June 12, 2008 - The higher the level of nicotine in the toenails, the higher the risk of coronary heart disease (CAD), no matter the number of cigarettes smoked or level of exposure to second hand smoke, said researchers from University of California, San Diego, School of Medicine, who ran the study in collaboration with colleagues from Harvard University.
Study results were published in the online edition of the American Journal of Epidemiology, April 2008, and also appear in the June print edition.
“Using toenail nicotine is a novel way to objectively measure exposure to tobacco smoke and ultimately, to increase our understanding of tobacco-related illnesses,” explained Wael Al-Delaimy, Ph.D., Department of Family and Preventive Medicine, UC San Diego School of Medicine. “It has advantages over using other biomarkers and could become a useful test to identify high-risk individuals in the future. This would be especially helpful in situations where smoking history is not available or is biased.”
Researchers analyzed toenail clippings from 62,641 women between the ages of 36 and 61 years collected for the Nurse’s Health Study cohort. Between 1984 and 1998, 905 women were diagnosed with heart disease and, on average, those diagnosed with heart disease had double the level of nicotine in their toenails than women without heart disease.
Researchers found no difference in age, body mass index, aspirin use, or history of high cholesterol corresponding to the toenail nicotine levels. Women with the highest toenail nicotine levels were physically less active, had a lower body mass index, drank a higher amount of alcohol and were more likely to have histories of high blood pressure, diabetes, and family history of heart attack than women with lower levels.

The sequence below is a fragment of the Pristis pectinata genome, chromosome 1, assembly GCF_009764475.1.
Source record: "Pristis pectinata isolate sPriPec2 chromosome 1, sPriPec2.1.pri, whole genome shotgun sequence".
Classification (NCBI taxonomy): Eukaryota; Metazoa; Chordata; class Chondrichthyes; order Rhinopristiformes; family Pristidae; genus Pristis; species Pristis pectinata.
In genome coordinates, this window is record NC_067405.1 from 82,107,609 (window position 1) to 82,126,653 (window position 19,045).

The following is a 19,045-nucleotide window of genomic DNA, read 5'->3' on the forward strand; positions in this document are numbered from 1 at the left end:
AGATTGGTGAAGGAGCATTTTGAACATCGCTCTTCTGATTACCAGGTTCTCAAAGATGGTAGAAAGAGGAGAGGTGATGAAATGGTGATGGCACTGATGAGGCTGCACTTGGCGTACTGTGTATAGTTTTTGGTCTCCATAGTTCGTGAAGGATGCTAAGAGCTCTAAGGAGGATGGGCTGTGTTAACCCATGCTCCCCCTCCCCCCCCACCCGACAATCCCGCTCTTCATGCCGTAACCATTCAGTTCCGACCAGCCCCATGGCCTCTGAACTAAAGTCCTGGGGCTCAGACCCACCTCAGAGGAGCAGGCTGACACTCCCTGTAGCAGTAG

The toenails have an advantage over other existing biomarkers of smoking because they grow more slowly. The levels detected in the nails represent nicotine taken up from blood by nails during growth. The slow growth rates of toenails provide a more stable estimate of average exposure, which is most relevant for illnesses related to tobacco smoke, such as heart disease. Using toenail samples in epidemiological studies is also an attractive concept because they’re easy to collect and store for relatively low cost.
A limitation of this study is the declining exposure of nonsmokers to secondhand smoke and the decline in active smoking nationwide. The measured exposure in 1982 might have misclassified exposure in later years. “If anything, such decline in exposure will underestimate the risk we found between toenail nicotine levels and heart disease,” said Al-Delaimy. “That means the risk is possibly even higher than reported.”
This study was funded by grant 12548 from the Flight Attendants Medical Research Foundation.
For more information: www.ucsd.edu and [email protected]